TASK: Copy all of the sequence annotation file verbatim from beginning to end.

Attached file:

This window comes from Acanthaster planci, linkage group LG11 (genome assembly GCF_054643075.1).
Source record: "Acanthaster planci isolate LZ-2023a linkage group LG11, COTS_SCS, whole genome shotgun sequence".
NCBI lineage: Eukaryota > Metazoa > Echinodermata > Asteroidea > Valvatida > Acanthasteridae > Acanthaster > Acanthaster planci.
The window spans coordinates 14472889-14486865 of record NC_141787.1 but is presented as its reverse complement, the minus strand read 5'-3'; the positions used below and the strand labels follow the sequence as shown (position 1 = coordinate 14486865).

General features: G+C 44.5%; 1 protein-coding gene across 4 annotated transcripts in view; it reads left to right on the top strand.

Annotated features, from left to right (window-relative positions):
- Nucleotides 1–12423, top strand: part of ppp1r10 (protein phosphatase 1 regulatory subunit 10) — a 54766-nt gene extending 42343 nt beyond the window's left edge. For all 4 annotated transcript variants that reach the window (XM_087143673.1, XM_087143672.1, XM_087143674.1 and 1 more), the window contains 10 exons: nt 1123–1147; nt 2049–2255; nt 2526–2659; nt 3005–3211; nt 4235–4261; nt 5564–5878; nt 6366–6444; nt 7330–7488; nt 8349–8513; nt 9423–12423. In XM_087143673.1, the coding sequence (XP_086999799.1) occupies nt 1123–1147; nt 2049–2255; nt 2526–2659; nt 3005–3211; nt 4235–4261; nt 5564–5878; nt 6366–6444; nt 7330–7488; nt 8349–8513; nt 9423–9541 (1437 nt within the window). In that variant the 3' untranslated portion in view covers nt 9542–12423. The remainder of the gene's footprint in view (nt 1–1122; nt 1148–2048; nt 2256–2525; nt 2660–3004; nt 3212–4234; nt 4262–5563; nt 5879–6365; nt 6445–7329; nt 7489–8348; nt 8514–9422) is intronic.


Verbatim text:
This window comes from Acanthaster planci, linkage group LG11 (genome assembly GCF_054643075.1).
Source record: "Acanthaster planci isolate LZ-2023a linkage group LG11, COTS_SCS, whole genome shotgun sequence".
NCBI lineage: Eukaryota > Metazoa > Echinodermata > Asteroidea > Valvatida > Acanthasteridae > Acanthaster > Acanthaster planci.
The window spans coordinates 14472889-14486865 of record NC_141787.1 but is presented as its reverse complement, the minus strand read 5'-3'; the positions used below and the strand labels follow the sequence as shown (position 1 = coordinate 14486865).

General features: G+C 44.5%; 1 protein-coding gene across 4 annotated transcripts in view; it reads left to right on the top strand.

Annotated features, from left to right (window-relative positions):
- Nucleotides 1–12423, top strand: part of ppp1r10 (protein phosphatase 1 regulatory subunit 10) — a 54766-nt gene extending 42343 nt beyond the window's left edge. For all 4 annotated transcript variants that reach the window (XM_087143673.1, XM_087143672.1, XM_087143674.1 and 1 more), the window contains 10 exons: nt 1123–1147; nt 2049–2255; nt 2526–2659; nt 3005–3211; nt 4235–4261; nt 5564–5878; nt 6366–6444; nt 7330–7488; nt 8349–8513; nt 9423–12423. In XM_087143673.1, the coding sequence (XP_086999799.1) occupies nt 1123–1147; nt 2049–2255; nt 2526–2659; nt 3005–3211; nt 4235–4261; nt 5564–5878; nt 6366–6444; nt 7330–7488; nt 8349–8513; nt 9423–9541 (1437 nt within the window). In that variant the 3' untranslated portion in view covers nt 9542–12423. The remainder of the gene's footprint in view (nt 1–1122; nt 1148–2048; nt 2256–2525; nt 2660–3004; nt 3212–4234; nt 4262–5563; nt 5879–6365; nt 6445–7329; nt 7489–8348; nt 8514–9422) is intronic.